A good day of sailing today. The problems encountered were relatively few (thank God) but our routine inspection of chafe areas and rigging revealed some ongoing issues with the halyards and the strop harness. This rigging is only a fibrous material, although very strong along its length, it can be chewed through quite quickly by small sharp edges of wayward screws or metal plates, of which there are many on a sailboat. The constant back and forth, up and down grind motion of a fast moving sailboat on the ocean are ideal conditions for weak parts to break or fail. The consensus, at the end of the day, was to keep an eye on the strop, not go up the mast, just sail the boat as fast and hard as we could. We had time to make up and miles to put on so we put the peddle to the metal and off we went.
A bit about our skipper and boat owner, John (Mort) Mortimer. He, along with his wife Marie, have prepared String Theory above and beyond our expectation when it comes to boat readiness and provisioning. There is more than enough food to choose from, although we have a set menu there is always the opportunity to improvise and plenty of food to go around. In fact we often found ourselves with more than enough and ended up, shamefully, feeding the fish. Our nightly “grab bags” of snacks (assorted chocolate and granola bars, wagon wheels, gummies, nuts, etc...) were also plentiful and great for that needed bust of energy on the 10 till 2 or 2 till 6 am shifts when it was hard to stay awake.
John, ever the polite Englishman, loves to race. Although he takes good care of his boat, he isn’t afraid to fill the sails and “heat her up” knowing the race is only won by those who go all out to push the boat as hard and as long as necessary. This is how he has prepared ST and this is how he expects us to sail her. This is how he sails her.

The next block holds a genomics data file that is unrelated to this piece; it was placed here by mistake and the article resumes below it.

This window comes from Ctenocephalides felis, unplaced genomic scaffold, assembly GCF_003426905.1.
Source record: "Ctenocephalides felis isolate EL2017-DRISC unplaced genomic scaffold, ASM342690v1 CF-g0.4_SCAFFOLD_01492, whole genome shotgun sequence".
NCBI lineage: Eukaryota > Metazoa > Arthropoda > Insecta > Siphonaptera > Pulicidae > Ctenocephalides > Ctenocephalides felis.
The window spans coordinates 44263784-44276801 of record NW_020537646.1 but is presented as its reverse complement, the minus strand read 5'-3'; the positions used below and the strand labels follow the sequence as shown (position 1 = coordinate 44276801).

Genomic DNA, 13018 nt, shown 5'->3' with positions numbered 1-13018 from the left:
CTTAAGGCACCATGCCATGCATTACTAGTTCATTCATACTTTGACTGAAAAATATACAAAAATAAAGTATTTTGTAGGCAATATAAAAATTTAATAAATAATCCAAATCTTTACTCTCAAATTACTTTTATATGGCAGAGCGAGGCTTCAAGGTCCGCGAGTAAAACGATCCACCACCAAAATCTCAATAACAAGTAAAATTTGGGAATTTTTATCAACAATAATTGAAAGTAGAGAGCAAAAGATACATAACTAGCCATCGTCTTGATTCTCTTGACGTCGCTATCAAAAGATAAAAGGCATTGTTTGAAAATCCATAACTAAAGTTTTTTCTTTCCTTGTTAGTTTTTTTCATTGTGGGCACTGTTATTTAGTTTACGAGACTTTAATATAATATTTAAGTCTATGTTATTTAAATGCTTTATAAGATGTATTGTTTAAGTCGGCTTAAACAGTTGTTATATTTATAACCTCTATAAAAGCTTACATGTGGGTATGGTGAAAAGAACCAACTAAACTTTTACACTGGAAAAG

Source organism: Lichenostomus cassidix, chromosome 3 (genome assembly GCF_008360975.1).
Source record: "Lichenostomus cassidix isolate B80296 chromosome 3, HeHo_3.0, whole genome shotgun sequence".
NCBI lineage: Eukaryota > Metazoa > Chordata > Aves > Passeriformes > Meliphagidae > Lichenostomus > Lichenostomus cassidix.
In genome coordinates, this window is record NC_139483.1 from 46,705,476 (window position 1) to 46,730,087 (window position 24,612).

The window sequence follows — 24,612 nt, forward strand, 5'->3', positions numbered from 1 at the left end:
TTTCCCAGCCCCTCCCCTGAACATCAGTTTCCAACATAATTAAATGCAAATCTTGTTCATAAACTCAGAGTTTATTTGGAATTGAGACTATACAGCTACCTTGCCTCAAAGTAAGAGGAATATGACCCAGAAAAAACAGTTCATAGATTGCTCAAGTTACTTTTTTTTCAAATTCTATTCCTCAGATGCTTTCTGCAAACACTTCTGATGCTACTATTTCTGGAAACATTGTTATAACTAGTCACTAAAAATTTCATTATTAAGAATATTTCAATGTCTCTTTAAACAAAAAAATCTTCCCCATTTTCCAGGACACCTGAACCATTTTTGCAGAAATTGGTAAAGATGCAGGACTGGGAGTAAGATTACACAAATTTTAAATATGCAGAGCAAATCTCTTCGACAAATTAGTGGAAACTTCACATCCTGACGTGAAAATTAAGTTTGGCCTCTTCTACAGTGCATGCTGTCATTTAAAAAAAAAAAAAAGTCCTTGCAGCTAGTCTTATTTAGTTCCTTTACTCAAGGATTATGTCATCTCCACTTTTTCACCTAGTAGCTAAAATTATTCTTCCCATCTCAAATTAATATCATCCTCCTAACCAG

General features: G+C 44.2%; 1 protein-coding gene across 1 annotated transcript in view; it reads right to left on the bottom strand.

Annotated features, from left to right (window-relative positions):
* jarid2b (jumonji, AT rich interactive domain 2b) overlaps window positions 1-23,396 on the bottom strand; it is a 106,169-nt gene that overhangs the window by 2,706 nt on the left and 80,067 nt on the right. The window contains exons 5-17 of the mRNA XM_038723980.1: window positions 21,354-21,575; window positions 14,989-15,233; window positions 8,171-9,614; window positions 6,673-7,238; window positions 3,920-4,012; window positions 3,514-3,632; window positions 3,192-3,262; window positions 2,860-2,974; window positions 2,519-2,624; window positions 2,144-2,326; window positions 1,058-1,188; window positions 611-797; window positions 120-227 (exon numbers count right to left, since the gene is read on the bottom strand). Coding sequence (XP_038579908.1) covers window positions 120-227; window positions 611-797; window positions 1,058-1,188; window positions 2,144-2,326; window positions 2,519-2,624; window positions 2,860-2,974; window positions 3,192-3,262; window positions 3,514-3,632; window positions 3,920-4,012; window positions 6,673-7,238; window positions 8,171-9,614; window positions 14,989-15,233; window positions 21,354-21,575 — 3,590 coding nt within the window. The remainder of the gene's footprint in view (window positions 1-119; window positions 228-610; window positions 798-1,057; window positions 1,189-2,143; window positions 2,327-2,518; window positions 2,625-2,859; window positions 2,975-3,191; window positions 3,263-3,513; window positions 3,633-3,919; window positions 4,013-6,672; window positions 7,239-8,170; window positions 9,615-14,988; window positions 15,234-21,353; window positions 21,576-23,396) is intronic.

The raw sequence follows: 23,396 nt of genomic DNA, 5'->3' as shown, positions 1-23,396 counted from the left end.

One amazing upgrade John made to his boat is he re-built the rudder to a special “racing” spec designed by Farr designers. In what can now only be described as fortunate circumstances, John was able to re-build the rudder of String Theory because of damage incurred when we (the team) put her on some rocks during a training race (Patos Island) earlier this year. A good 10 to 12 inches of the rudder was damaged in the incident causing an insurance claim and the subsequent re-build. John, negotiating with his insurance company, was able to have the new, high performance rudder made from carbon fibre. This performance design was lighter and stronger and designed to enhance the characteristics of the boat under the loads experienced like those we were racing in. And boy, what a difference! This new rudder translates the feel of the boat, through the helm, unlike the old one, in that it literally “stuck” to the water. When the old rudder would cavitate and lose contact and performance, this new one would grab the water, hold it and not let go. It was only when the boat was healing over significantly (30+ degrees) and the performance of the rudder was compromised by the angle of attack into the water, did the rudder feel like it was under-performing. A big reason for our ability to sail the boat fast and hard was the confidence we had in the new rudder and it’s ability to keep good contact with the water.
Tropical heat intensifies, reliable trade-winds enhance exciting nights
No new speed records to report.